Carlton even claims he's discovered thc first truly practical application for the Supra Micronet, a local network designed primarily for schools that allows eight computers to share the same disk drive and printer. The Roundup has two Micronets linking 13 Atari computers to two disk drives and two printers.
This isn't just another roadside attraction. Carlton talks about his Atari cafe with all the seriousness of a Wall Street accountant.
"The number one reason why restaurants go broke is employees," he says. The system, based on inexpensive 800XL computers and black-and-white TV sets, cost less than $400 per table. Carlton claims that it has already paid for itself.
"Look," he says as he bustles around cooking the orders and answering patrons' technical questions, "In the restaumnt business you have three main expenses--food, rent and labor. Food and rent are fixed expenses. Labor is the only place you can cut, and I've reduced my labor expenses to zero."
"The closest you can get to this is the automated teller machines at banks," Carlton says. "Once people got used to using ATMs, they got impatient with waiting for real tellers. He's taken the "wait" out of "waitress." "If a customer comes in and knows what they want, they can order from the computer and get the order to the cook immediately," he says. "How many waitresses ask you how you want the bacon cooked? It's always burned or cold. The computer can ask you questions and give you answers a waitress would never think of."
And the service is fast. It took less than three minutes for Carlton to fry up the specialty of the house--a BBS (Bulletin Board System) Burger--and deliver it to the table.
As a deterrent to non-computer orders, a message flashes onscreen, "Order from the computer and have one chance in 40 that the camputer may buy your lunch." Another banner flips by: "Today's special: Fresh Apple Pie. Chili and Beans." Press the joystick trigger and the menu appears on your tableside TV. Carlton wrote software that leads the customers through CompuServe-style displays where they make choices by pulling back on the joystick.
When an order is completed, they enter it by pressing the joystick trigger. The check is tabulated and printed out in the kitchen as the obnoxious screech of the printer drifts into the dining room. While waiting for Monty to fry up lunch, customers can pop in an Atari game cartridge and play Pac Man or Pole Position.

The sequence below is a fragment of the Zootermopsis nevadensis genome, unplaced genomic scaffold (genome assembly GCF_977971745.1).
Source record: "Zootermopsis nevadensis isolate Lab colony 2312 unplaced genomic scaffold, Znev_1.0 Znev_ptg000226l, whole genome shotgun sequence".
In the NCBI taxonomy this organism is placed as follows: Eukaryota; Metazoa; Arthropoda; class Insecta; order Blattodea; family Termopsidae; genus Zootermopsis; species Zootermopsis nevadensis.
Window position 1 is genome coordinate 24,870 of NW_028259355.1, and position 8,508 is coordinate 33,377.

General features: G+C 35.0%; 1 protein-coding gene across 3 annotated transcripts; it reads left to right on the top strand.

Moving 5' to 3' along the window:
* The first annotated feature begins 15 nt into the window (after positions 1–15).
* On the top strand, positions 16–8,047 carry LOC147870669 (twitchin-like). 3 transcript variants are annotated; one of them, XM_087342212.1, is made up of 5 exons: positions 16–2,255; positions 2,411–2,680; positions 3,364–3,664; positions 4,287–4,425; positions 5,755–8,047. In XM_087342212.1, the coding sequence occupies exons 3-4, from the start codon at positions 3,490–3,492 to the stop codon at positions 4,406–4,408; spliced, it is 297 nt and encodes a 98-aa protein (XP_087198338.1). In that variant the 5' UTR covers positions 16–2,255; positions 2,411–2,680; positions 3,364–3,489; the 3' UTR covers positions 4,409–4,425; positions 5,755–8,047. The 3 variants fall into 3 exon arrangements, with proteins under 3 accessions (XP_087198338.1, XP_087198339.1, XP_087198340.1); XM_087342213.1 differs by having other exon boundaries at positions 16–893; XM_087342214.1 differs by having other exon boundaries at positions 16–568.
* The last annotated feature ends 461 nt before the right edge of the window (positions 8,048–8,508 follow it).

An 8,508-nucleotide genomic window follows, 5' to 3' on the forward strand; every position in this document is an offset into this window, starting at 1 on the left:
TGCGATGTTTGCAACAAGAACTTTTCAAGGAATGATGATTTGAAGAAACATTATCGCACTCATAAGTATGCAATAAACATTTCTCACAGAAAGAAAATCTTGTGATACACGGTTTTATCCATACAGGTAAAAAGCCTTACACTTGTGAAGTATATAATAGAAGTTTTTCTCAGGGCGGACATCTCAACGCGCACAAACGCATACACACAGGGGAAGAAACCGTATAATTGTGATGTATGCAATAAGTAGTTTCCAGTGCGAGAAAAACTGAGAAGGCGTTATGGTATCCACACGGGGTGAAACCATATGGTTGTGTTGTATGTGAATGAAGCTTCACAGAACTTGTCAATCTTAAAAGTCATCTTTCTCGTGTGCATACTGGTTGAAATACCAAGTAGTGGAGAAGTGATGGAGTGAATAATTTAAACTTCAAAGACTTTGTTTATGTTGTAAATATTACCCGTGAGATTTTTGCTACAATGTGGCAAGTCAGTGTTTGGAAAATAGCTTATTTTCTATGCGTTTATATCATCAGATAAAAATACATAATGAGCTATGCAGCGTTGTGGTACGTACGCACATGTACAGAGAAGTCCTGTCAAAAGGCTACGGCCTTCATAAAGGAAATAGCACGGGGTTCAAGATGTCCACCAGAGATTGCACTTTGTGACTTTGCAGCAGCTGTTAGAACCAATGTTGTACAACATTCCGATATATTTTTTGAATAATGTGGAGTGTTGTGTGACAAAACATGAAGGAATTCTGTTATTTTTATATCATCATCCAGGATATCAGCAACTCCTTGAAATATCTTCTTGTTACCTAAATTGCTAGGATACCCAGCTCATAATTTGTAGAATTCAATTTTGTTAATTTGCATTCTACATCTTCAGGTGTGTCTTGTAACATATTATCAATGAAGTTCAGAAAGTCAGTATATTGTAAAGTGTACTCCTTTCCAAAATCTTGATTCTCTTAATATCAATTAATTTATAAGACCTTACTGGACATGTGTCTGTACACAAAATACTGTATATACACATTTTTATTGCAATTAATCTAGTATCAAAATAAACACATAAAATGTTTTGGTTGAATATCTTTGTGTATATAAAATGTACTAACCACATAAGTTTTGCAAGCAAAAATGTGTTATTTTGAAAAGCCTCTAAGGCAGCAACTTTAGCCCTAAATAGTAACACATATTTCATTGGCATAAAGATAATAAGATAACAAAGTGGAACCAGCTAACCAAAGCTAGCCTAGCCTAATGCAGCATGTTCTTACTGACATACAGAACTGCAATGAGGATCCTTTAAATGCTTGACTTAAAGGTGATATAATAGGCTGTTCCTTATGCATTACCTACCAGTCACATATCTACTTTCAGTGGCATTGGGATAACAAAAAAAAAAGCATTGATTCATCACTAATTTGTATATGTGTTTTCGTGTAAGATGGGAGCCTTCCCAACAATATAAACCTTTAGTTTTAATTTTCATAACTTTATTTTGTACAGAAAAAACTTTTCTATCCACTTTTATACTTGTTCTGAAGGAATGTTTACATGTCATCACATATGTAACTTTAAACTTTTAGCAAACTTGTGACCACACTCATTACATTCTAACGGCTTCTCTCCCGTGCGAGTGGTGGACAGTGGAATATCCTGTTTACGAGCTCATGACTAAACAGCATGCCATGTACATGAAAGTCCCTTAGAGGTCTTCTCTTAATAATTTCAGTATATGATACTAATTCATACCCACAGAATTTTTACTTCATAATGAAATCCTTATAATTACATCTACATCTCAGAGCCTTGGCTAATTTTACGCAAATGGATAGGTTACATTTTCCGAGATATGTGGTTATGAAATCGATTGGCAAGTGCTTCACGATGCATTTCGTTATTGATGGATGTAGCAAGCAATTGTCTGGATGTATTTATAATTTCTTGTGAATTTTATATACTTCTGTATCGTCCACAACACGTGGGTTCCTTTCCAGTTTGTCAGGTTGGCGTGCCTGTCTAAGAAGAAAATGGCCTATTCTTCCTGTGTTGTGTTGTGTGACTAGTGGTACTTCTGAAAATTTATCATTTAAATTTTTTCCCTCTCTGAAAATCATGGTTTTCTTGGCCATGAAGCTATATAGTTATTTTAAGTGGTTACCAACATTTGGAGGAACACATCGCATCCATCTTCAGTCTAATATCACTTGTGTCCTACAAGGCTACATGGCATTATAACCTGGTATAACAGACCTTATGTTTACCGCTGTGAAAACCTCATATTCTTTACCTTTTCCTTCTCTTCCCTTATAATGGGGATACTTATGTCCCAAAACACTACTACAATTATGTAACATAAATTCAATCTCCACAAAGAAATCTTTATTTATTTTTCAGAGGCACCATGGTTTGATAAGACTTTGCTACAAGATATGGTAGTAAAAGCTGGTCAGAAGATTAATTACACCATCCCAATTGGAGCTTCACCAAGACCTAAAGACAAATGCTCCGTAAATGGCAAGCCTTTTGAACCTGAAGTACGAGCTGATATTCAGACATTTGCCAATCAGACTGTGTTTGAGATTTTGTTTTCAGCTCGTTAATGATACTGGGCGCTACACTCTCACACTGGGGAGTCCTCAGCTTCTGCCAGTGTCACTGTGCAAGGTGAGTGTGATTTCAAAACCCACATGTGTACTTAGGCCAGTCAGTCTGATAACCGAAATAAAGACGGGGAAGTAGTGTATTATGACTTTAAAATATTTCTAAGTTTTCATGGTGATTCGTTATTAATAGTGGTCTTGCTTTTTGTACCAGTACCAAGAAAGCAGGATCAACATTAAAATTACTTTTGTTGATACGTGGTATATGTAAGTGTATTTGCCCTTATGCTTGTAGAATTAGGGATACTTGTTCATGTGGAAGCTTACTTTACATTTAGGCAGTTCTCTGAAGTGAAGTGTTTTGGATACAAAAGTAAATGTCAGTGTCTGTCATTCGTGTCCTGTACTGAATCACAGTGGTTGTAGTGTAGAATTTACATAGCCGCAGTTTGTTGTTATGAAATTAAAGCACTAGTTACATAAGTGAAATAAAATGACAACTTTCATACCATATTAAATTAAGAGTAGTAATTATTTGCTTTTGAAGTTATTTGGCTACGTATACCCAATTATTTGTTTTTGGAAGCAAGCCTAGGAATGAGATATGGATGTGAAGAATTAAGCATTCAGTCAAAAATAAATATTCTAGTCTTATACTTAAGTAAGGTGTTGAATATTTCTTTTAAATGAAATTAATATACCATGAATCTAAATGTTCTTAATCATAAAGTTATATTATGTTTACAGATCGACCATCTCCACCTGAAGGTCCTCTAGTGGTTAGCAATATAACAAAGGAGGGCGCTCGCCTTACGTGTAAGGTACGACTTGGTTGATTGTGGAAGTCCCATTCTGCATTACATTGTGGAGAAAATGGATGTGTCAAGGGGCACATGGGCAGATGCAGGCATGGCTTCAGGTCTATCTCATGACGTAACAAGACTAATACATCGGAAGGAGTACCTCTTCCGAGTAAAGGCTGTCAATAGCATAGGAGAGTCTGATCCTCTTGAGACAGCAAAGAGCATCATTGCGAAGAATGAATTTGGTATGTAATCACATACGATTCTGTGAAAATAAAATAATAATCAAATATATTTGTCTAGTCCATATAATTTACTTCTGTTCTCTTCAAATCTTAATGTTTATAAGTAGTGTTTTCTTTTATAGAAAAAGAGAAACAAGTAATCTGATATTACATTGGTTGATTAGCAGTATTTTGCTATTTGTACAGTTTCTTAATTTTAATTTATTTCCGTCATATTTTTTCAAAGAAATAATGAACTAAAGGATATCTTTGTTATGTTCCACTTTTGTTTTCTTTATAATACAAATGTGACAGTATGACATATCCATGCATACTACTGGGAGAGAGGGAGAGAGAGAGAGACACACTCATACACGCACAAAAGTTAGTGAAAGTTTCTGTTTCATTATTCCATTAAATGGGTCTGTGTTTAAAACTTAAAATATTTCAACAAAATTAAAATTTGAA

"THIS IS WEIRD"
A family of four walks in off the road. They crane their necks and gawk at the black-and-white TV sets and the computer-generated banners. The kids tug Dad's shirt tails and say with wide eyes, "Daddy, this place is weird!" But as soon as the kids discover the joysticks and the free computer games, they love it. Mom struggles to figure out how to use the menu while Dad asks Monty, "Don't you end up doing more work this way?"
"No, you just have to train the neophytes," Carlton says, "If we all took to computers like the kids, this would be easy."
The Roundup isn't the first technological encroachment in the Sierra foothills. Ironically, it's on the main route leading to the town of Grass Valley where, during the glory days of videogames, Atari, Inc. had their own Camp David. At this think tank retreat started by Nolan Bushnell, several Atari innovations including the X-Y monitor and the VCS game machine were born.
You would think that the locals of this county of sawmills and orchards would be bitter about computers-- replacing a job opportunitity. But Carlton says it's not an issue.
"The customers love the computers," he says, "People who would never even touch 'em--little old ladies 70 years old--they're delighted." Thirty regular customers already have their own private menus built into the system, recallable with a push of a joystick trigger.
The locals like the excitement the Atari Cafe has brought to town. "This ain't a town," a woman in the next booth corrects me, "It's a dot." "The Sacramento TV cameras interviewed me last week," she says. But the local residents seem to like the 1-in-40 chance of winning lunch on the house more than the TV cameras, Atari computers and free video games.
"We came in a little low on cash one day, and we ordered the cheapest thing on the menu--and, darnit, we won," she says. "The odds are better than the Califomia lottery. We call it eating to win."
The veins of gold have long since dried up. But for hometown entrepreneurs like Carlton, one frontier remains--computer technology. He plans to package Atari computers along with his software and market it as a dedicated restaurant system. "If you installed this system in a Denny's or a Bob's Big Boy, think of the money you'd save. You're talking hundreds of thousands of dollars a year," he says.